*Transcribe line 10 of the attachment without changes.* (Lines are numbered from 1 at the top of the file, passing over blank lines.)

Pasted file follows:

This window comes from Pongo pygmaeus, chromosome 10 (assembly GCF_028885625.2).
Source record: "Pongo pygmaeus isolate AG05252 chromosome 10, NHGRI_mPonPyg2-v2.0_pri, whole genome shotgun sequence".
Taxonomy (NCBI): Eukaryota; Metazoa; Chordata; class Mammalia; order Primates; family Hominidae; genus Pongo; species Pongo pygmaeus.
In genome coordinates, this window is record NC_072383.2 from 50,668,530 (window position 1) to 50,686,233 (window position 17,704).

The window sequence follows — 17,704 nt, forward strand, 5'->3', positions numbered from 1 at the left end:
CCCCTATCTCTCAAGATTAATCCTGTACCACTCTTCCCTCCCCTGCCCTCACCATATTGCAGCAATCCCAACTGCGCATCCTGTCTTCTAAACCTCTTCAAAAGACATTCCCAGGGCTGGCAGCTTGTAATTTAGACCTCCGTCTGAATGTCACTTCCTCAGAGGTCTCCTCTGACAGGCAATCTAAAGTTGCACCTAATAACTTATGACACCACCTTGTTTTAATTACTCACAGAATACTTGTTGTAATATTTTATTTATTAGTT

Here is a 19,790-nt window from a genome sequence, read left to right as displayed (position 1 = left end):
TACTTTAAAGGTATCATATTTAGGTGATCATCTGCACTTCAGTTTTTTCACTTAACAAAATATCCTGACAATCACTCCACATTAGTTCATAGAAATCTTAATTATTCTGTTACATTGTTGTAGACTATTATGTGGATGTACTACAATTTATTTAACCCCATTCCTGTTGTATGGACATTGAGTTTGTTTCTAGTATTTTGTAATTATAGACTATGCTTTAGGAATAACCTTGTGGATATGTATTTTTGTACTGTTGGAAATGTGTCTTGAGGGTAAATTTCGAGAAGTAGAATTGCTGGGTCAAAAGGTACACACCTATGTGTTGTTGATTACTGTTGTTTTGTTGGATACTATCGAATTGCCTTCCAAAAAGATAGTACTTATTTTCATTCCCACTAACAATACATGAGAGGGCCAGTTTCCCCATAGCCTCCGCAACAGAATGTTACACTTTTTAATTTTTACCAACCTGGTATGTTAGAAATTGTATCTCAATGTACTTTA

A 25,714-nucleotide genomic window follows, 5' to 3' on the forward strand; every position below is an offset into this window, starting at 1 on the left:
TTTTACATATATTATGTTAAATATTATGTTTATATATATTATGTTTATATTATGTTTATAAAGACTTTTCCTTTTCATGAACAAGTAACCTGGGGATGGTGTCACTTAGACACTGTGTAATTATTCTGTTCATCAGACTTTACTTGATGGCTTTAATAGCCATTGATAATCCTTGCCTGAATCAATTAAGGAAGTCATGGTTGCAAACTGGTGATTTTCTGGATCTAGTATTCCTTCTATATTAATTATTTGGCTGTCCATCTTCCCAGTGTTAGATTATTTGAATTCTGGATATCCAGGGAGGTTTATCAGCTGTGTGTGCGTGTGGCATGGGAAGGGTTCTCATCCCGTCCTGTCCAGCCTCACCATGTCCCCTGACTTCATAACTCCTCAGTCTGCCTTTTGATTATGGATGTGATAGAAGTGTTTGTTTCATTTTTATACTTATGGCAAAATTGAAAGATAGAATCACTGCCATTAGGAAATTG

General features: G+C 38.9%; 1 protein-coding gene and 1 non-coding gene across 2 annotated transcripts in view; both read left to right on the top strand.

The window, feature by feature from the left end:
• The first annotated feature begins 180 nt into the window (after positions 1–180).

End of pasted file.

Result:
TTTTACATATATTATGTTAAATATTATGTTTATATATATTATGTTTATATTATGTTTATAAAGACTTTTCCTTTTCATGAACAAGTAACCTGGGGATGGTGTCACTTAGACACTGTGTAATTATTCTGTTCATCAGACTTTACTTGATGGCTTTAATAGCCATTGATAATCCTTGCCTGAATCAATTAAGGAAGTCATGGTTGCAAACTGGTGATTTTCTGGATCTAGTATTCCTTCTATATTAATTATTTGGCTGTCCATCTTCCCAGTGTTAGATTATTTGAATTCTGGATATCCAGGGAGGTTTATCAGCTGTGTGTGCGTGTGGCATGGGAAGGGTTCTCATCCCGTCCTGTCCAGCCTCACCATGTCCCCTGACTTCATAACTCCTCAGTCTGCCTTTTGATTATGGATGTGATAGAAGTGTTTGTTTCATTTTTATACTTATGGCAAAATTGAAAGATAGAATCACTGCCATTAGGAAATTG